I articulate these things because they illustrate one aspect of the ongoing challenges that I face. I won’t be satisfied as a manga editor until I can find ways to make books like that more successful. We’re hoping that with our new relationship with Random House that we’ll be able to reach a wider audience.
We think of strategies like combining volumes as an omnibus, for example. Or, there things that Viz has done, for example with Bakuman, where they have released entire series as boxed sets. (That can be a problem though, suppose your printing numbers are wildly different on different volumes. You go to the warehouse and have 300 copies of one volume and 1800 copies of another and you need all the same number in order to do a boxed set.) We think about those things. We try to think “what can we do with this?”
We also want to continue to release a balance of different types of manga titles. By balance, I mean old favorites, titles that reflect what people are talking about right now, like Oreimo was a good example of that last year. It was also a success for us. And also titles that are more experimental or perhaps more creator-oriented. It’s the same kind of balance we try to seek with our comics in general.
What are the releases you think have the greatest chance for commercial success this year?
Our bestselling manga of all time is still Lone Wolf and Cub. And this year we are releasing the long-awaited sequel to that, New Lone Wolf and Cub. It’s an 11-volume series, by the same writer, Kazuo Koike with a different artist of course, because Goseki Kojima passed away some years ago.
Lone Wolf and Cub ends with a very dramatic duel between Itto Ogami and the head of the Yagyu clan, which his son Daigoro witnesses. The New Lone Wolf and Cub picks up exactly where the last one ended, except that it kicks off with a twist beginning. In addition to that, Daigoro is a little kid, what’s he going to do now? Who’s going to be his companion?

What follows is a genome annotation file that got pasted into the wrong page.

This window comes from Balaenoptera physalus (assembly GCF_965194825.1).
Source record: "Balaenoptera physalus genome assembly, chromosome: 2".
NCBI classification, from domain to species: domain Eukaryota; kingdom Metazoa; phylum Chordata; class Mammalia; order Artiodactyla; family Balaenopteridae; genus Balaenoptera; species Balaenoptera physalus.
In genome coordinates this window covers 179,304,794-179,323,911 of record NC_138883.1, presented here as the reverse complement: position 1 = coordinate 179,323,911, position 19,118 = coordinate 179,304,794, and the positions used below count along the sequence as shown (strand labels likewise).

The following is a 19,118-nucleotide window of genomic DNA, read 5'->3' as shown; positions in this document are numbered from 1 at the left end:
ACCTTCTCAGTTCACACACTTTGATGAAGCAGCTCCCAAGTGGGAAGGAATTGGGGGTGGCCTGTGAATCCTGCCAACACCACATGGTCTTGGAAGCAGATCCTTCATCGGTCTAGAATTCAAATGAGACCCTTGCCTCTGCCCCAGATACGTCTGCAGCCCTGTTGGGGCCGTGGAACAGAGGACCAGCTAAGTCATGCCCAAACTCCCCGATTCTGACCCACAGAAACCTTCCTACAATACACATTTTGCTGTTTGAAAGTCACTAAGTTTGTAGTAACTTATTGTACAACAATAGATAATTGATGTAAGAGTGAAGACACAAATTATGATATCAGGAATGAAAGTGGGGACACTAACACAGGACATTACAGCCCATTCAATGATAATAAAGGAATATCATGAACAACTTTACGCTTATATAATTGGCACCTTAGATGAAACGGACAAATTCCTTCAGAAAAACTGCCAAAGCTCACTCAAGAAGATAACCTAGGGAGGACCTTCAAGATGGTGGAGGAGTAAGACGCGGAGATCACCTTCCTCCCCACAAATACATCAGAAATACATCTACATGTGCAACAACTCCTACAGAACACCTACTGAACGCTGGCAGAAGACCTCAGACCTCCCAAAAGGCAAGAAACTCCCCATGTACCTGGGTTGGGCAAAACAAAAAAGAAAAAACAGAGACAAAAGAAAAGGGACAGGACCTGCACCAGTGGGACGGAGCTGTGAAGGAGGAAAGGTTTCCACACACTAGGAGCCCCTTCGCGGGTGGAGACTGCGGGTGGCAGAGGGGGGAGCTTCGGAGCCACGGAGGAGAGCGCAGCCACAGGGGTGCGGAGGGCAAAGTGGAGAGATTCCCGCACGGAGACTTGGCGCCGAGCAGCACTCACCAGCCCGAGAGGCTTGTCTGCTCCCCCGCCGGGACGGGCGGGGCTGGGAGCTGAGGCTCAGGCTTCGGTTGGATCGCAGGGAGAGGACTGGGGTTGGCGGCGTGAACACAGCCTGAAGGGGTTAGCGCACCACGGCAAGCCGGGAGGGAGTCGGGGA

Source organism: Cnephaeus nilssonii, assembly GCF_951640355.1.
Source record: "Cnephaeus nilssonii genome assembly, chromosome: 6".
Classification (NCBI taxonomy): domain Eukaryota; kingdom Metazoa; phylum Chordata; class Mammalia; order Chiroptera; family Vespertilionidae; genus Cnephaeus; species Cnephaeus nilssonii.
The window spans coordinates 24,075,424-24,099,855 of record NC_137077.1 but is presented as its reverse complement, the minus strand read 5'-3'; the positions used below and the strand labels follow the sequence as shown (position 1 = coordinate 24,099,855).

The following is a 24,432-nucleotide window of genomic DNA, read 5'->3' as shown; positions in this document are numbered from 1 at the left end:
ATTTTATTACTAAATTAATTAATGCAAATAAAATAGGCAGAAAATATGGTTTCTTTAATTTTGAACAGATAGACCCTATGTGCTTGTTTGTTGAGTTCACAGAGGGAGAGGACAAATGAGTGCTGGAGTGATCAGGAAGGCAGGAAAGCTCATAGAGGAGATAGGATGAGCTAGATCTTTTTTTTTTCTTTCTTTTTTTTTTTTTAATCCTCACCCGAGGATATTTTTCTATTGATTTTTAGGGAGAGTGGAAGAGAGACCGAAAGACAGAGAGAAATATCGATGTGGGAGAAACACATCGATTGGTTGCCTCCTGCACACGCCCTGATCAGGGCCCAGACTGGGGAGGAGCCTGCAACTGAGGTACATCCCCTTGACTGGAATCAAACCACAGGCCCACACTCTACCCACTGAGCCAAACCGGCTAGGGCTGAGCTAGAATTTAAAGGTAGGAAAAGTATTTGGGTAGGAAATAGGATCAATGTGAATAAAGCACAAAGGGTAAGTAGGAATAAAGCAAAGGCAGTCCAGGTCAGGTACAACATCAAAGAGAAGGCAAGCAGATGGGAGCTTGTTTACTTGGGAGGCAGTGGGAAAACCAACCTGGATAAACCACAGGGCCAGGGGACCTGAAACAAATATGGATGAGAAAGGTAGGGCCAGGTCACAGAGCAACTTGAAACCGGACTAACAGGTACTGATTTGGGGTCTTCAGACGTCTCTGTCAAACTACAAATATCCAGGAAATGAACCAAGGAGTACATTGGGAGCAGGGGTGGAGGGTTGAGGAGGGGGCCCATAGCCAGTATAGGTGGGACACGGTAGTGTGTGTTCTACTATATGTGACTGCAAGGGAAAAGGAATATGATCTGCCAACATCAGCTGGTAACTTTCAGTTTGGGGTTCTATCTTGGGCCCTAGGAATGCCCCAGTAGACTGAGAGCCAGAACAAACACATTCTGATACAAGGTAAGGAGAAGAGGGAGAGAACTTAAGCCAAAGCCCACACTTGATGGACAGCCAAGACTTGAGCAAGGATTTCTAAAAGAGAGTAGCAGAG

A new fellow shows up, a samurai, who is from Satsuma province. And anyone who knows their Japanese history knows that Satsuma was a famous rebellious thorn in the side of the Shogunate, and in the 19th Century eventually played a major role in overthrowing them. To say someone is from Satsuma in a story about the samurai days is synonymous with saying that conspiracies and intrigue are going on. Once again you have this little boy caught up in these political intrigues, not to mention the vicious bloodshed of the period.
The manga is translated by Dana Lewis, who is the translator of the original work. As with the original series, there will be a lot of notes to let you know about the various terms of the period. Part of the reason that Lone Wolf and Cub is such a great series (and the new series definitely has these qualities), is that not only was it an epic journey of action and adventure, but also a journey through a different time and a different place. The stories often hinge on the strange customs of the period, or the political secrets, or the particular techniques of the school. Or even small scale details like how things are cooked or how people crossed rivers. It’s like this richly developed fantasy world except it’s not fantasy, it’s a real place and he takes you into all that. I’m looking forward to that.